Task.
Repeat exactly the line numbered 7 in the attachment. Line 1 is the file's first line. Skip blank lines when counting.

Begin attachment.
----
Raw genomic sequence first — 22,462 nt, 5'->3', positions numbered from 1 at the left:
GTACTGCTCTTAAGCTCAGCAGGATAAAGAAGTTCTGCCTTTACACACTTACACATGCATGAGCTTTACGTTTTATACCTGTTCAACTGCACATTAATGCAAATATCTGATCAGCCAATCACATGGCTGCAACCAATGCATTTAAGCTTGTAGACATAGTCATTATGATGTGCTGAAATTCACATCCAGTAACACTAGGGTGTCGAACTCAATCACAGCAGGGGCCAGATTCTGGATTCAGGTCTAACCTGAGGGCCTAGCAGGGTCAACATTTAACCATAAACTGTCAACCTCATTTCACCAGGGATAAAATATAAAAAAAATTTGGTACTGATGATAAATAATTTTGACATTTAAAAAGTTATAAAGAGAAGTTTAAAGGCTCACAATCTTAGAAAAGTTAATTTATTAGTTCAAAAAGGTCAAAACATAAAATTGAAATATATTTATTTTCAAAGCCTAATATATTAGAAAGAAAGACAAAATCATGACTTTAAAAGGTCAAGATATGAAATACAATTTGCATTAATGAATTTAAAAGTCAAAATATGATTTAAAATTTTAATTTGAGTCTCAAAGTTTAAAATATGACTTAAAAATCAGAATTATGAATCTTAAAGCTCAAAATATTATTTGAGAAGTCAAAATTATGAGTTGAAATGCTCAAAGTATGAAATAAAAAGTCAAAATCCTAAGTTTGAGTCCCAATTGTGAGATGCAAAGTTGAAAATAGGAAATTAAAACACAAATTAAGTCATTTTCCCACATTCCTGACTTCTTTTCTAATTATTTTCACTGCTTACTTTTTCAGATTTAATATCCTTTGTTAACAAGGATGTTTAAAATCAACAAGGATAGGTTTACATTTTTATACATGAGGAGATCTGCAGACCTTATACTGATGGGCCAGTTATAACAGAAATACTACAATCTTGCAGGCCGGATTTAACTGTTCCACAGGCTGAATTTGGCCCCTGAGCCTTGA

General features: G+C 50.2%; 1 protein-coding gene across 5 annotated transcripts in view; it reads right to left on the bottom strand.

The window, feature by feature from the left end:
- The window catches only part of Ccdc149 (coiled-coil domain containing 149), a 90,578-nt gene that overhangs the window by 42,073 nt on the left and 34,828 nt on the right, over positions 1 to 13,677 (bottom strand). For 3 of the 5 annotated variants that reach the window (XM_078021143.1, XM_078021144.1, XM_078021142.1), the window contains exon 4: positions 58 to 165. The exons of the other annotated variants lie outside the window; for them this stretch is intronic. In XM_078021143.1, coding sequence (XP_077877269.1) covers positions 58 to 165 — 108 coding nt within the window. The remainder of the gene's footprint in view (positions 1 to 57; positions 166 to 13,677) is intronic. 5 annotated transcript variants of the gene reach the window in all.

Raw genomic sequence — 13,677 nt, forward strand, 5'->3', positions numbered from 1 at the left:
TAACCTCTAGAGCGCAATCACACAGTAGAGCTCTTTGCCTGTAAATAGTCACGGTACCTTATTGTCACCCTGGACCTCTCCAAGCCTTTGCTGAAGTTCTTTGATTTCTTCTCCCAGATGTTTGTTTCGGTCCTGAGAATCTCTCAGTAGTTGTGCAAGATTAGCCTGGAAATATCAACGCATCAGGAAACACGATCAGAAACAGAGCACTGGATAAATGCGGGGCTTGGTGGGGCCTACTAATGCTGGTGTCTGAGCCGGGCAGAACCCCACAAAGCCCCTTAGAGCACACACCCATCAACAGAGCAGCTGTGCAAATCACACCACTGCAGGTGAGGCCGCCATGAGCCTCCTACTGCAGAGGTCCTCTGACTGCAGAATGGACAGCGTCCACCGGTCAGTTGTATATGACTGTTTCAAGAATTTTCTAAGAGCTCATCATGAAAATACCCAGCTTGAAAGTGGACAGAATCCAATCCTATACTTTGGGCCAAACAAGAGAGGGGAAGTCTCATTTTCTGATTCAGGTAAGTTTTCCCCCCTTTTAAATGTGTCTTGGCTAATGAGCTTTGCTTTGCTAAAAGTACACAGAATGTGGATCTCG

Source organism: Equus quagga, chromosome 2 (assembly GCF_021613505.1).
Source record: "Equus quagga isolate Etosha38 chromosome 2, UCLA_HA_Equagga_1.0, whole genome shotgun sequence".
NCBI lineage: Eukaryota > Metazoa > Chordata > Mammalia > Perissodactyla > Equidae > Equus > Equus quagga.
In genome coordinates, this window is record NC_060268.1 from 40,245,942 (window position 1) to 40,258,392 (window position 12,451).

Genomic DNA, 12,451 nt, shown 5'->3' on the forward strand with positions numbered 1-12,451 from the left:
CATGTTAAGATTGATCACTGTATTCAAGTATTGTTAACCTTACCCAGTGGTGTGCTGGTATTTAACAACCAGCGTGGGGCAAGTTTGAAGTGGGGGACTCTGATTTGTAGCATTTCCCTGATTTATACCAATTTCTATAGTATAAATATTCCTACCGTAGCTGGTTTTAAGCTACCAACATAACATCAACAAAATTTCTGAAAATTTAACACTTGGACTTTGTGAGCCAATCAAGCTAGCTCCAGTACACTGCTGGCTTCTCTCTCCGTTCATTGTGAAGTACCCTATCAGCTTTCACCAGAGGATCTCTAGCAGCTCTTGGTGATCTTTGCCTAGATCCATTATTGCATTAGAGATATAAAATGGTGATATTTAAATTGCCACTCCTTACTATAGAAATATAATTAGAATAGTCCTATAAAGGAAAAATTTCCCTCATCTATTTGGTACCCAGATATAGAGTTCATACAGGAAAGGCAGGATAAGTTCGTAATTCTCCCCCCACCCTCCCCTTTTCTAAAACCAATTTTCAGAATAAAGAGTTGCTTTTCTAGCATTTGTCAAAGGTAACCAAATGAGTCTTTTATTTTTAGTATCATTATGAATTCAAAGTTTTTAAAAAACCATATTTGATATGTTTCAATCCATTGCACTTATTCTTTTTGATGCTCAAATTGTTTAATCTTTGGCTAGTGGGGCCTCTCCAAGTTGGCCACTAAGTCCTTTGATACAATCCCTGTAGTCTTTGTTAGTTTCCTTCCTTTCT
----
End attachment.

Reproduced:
TAACCTCTAGAGCGCAATCACACAGTAGAGCTCTTTGCCTGTAAATAGTCACGGTACCTTATTGTCACCCTGGACCTCTCCAAGCCTTTGCTGAAGTTCTTTGATTTCTTCTCCCAGATGTTTGTTTCGGTCCTGAGAATCTCTCAGTAGTTGTGCAAGATTAGCCTGGAAATATCAACGCATCAGGAAACACGATCAGAAACAGAGCACTGGATAAATGCGGGGCTTGGTGGGGCCTACTAATGCTGGTGTCTGAGCCGGGCAGAACCCCACAAAGCCCCTTAGAGCACACACCCATCAACAGAGCAGCTGTGCAAATCACACCACTGCAGGTGAGGCCGCCATGAGCCTCCTACTGCAGAGGTCCTCTGACTGCAGAATGGACAGCGTCCACCGGTCAGTTGTATATGACTGTTTCAAGAATTTTCTAAGAGCTCATCATGAAAATACCCAGCTTGAAAGTGGACAGAATCCAATCCTATACTTTGGGCCAAACAAGAGAGGGGAAGTCTCATTTTCTGATTCAGGTAAGTTTTCCCCCCTTTTAAATGTGTCTTGGCTAATGAGCTTTGCTTTGCTAAAAGTACACAGAATGTGGATCTCG